Orlando: The world of UNDERTOW is incredibly developed, maybe even more than ours, below the surface. MAYBE it's set in our world, or maybe something fundamentally different happened in the distant past that stunted humanity's development and let something else move in. Either way, Atlantis is the world superpower, civilization exists beneath the waves, and the surface is a primordial unexplored frontier filled with prehistoric beasts, feral humans and unforgiving landscapes.

Atlantis itself is fat and rich, an enormous metropolis driven by self interest and materialism. It's a tinted mirror of our world, just a bit more corrupt, just a bit more unflinching, but not so much that we can't see ourselves. These are a people content to never see the surface, to never leave the safety of their 1st World Problems and stay the course. But not everyone can live like that, and those that don't either find a way to live on the outskirts, as in Whalefall Communities, colonies built into and surviving off of the rotting corpses of whales, or they are quietly disappeared without fanfare. Or, they join Redum Anshargal.

Atlantis is a pretty classic setting. Are you drawing from any traditional tales about Atlantis, creating a new background as needed, some combination of the two, or something else entirely? What's influenced your take on Atlantis?

Orlando: UNDERTOW's main influence is without a doubt the stop-motion adventures of Ray Harryhausen, like the [7th Voyage of Sinbad]. This drives the narrative, pure adventure with social power. But the Atlantean setting comes from various places, including a love of how truly strange and unique ocean creatures can be. The deep sea monsters we glimpse on nature programming don't need to be reimagined, they're already incredible, weird, and beautiful. Artyom and I are constantly finding new creatures, actual sea creatures or phenomena, to put into the book.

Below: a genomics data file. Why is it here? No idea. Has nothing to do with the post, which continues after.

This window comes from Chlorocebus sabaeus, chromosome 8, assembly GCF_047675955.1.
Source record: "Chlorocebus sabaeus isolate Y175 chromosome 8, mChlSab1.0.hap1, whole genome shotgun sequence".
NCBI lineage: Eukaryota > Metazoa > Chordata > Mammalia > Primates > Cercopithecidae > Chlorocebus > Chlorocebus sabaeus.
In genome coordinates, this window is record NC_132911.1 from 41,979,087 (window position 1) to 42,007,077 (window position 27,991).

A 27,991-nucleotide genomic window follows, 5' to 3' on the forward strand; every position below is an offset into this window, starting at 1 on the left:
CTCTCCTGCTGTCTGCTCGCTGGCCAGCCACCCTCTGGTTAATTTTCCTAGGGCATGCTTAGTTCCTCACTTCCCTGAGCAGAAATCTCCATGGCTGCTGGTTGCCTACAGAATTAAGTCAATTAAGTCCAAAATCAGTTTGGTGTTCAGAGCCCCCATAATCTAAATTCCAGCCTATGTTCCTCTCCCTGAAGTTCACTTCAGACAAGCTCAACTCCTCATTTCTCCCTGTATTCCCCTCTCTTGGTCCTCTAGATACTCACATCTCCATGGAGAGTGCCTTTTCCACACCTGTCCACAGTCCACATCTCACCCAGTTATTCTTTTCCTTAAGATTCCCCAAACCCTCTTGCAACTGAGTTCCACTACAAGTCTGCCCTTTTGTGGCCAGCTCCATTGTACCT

But that's not all. UNDERTOW's Atlantis is influenced by the dimensional sci-fi worlds found in Herbert's Dune, its fantasy science owes to Across the Zodiac, arguably one of the first sci-fi novels ever written, way back in the 1880s. Its pulpy sexual politics are straight out of Philip Jose Farmer. The Atlantean backstory itself is definitely grown from Artyom's, and my own, love of books like Dune, with fully realized, centuries-long backstories that offer rich, realized worlds. Why go underwater? Because I was sick of seeing medieval Atlantean stories, or faux-medieval stories of kings and kingdoms set in the present day. If our world moved past that centuries ago, why wouldn't this one? And once I decided that, it became all the more intriguing to figure out how a modern world would work, if it was all happening surrounded by water.

Who is Redum Anshargal? What drove him to the surface?

Orlando: Redum Anshargal is The Butcher from Above, Atlantis's greatest enemy, or maybe its greatest scapegoat. To Atlanteans unwilling to think past what their TV tells them, he's a killer and a terrorist. And he's definitely got a vendetta against Atlantis, but if you're willing to open your mind, he's willing to open his hand. Anshargal is a philosophical Clint Eastwood, offering the toughest love on the planet. Anshargal used to be one of Atlantis's greatest scientists, but after he was betrayed and left for dead, he reinvented himself as the warrior and explorer everyone fears. The surface is his second chance, a pure life of exploration free from Atlantis, and he's willing to put his life on the line to protect those at his side and punish those that get in his way.